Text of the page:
Transferring Linux Skills to Your Solaris UNIX Staff: Ten Tips for CIOs

June 19, 2013
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Migrating from Solaris to Linux can be scary. We look at everything from Linux training to hardware competition.

Solaris accounts for almost half of all Non-Linux UNIX installations, but more and more organisations are abandoning it for Linux. Here are our top ten tips for making that migration run smoothly.

Migrating from Solaris to Linux can be scary. We look at everything from Linux training to hardware competition.

Solaris accounts for almost half of all Non-Linux UNIX installations, but more and more organisations are abandoning it for Linux. Here are our top ten tips for making that migration run smoothly.

CIOs Ten tips for transferring Linux skills to your Solaris staff

 

1. Don’t panic

Shifting your core IT services to a new operating system can be scary, but don’t worry. Plenty of organisations have moved from UNIX Solaris to Linux, and the problems are well known. After all, they’re both versions of UNIX, and there are Open Source support specialists out there that can provide you with the support you need to ensure the transition is as seamless as possible.

2. Pick which Linux you want to move to

While all versions of Linux are similar, they aren’t all the same. Take a look at the available options and see which is right for you. Deciding early will help your technical staff know what’s coming, and let them develop the right skills. Take a look at ITworld’s roundup of the best enterprise Linux distributions.

3.  Consider Linux Training

Some of your staff may already be familiar with Linux, others won’t be. Speak to them and find out what training they’ll need to perform at their best under Linux.

4. Are you going to need more staff?

A new system may need more personnel, or personnel with a more appropriate skill set. Plan early so that any new hires can help make sure you make the right choices.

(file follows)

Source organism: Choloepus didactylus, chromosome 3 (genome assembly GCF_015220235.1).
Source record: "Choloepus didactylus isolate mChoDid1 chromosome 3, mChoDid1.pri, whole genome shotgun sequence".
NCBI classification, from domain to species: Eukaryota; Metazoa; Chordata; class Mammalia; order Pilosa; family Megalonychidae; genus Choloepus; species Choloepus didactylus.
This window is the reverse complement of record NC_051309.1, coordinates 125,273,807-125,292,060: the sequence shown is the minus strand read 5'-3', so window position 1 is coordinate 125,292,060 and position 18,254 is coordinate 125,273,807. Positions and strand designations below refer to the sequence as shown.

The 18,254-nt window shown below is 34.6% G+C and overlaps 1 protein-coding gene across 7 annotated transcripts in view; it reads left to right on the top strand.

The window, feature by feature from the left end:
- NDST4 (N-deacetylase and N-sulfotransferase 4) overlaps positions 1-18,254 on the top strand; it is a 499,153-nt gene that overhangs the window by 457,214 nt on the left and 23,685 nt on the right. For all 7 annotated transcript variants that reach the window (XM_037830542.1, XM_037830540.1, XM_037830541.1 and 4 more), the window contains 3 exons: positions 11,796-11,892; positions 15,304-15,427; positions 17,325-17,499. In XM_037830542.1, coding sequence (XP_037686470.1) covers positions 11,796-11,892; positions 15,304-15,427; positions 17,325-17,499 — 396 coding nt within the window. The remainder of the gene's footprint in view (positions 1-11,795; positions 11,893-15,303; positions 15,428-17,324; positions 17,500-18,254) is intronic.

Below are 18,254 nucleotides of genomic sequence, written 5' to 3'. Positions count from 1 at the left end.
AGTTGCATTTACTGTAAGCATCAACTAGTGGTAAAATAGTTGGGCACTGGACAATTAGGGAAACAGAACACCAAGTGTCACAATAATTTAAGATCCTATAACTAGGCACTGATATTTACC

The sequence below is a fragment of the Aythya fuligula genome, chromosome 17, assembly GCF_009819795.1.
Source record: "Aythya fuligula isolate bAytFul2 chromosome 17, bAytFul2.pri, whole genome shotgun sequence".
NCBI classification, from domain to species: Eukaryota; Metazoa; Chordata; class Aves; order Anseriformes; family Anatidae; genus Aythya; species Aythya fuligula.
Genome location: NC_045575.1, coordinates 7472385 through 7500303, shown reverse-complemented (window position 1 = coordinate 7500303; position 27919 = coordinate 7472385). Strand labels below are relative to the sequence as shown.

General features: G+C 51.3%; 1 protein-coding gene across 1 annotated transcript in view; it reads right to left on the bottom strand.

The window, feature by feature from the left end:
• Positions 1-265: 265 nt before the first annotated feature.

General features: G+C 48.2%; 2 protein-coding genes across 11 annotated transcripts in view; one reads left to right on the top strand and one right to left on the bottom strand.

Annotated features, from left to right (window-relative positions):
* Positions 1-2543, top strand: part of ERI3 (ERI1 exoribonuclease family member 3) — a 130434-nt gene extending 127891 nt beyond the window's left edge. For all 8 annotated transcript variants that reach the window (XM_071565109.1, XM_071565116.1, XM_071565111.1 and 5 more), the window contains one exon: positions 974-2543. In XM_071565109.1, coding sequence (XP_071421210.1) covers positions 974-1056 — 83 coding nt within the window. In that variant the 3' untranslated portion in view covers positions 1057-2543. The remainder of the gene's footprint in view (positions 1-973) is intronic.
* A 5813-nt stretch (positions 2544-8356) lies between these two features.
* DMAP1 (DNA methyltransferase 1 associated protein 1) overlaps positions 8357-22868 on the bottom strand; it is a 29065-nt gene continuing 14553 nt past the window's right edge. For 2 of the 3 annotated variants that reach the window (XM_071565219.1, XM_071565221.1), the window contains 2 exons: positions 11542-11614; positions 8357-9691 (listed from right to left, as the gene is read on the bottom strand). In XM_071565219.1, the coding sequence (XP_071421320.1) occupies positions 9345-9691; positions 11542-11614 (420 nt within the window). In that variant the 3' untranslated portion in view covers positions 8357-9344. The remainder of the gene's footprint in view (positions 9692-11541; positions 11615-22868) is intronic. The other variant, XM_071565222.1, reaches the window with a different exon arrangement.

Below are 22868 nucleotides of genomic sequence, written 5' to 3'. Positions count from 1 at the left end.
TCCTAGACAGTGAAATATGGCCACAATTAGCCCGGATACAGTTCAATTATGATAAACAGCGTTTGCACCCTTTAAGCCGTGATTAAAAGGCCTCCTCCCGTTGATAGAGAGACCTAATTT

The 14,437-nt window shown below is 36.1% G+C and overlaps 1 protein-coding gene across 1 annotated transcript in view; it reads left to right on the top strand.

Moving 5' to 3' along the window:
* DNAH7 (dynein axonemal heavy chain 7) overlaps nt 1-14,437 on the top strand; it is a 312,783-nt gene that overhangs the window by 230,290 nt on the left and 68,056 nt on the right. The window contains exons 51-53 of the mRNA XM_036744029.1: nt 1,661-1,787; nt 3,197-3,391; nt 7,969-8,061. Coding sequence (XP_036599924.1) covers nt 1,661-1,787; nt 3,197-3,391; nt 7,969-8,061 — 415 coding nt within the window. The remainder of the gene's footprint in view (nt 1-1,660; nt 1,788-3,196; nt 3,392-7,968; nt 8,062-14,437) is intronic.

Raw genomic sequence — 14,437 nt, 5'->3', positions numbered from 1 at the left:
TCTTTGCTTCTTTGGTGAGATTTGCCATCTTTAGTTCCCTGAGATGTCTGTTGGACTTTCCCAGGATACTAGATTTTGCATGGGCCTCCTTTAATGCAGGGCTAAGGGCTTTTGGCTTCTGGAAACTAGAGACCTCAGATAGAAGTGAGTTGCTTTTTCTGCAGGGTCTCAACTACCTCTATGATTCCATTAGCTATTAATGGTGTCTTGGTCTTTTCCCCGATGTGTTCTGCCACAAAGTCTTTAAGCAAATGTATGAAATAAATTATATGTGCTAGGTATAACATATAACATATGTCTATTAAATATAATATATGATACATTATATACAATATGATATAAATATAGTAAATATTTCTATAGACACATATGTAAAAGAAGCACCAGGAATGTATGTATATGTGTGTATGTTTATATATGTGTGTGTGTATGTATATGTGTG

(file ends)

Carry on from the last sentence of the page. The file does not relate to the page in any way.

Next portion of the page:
5. Do you need to run your own IT systems? 

The migration could be the perfect time to outsource your technical operations to allow you to focus on your core business.

6. Stay up-to-date

From Google to Facebook, Linux is being used by most of the world’s largest providers of computing services. As such, it’s developing far faster than any other operating system has ever. If you keep up to date with the latest technologies, you can benefit from these developments.

7. Take advantage of competition

Linux is a much more open ecosystem than Solaris – this means that there are far more companies competing for your business on both hardware and software. You should be able to take advantage of this competition to get value for money.

 8. Understand your apps

Any custom written software you run will have to be ported. This isn’t generally too difficult, but understanding the problems early will help mitigate any risks. The Linux Foundation provide a guide.

9. Don’t go it alone

Whichever route you go down, there are organisations that can help you out. Whether it’s Linux Training, or full outsourcing, or anything in between, bringing in a good Linux and Open Source support specialist like Linux consultancy, LinuxIT, can save you a great deal of time and money.

10. Go for it! 

There are some significant cost benefits for moving to Linux. The exact amount will depend on your setup. If you still need convincing, check out this guide from TechTarget.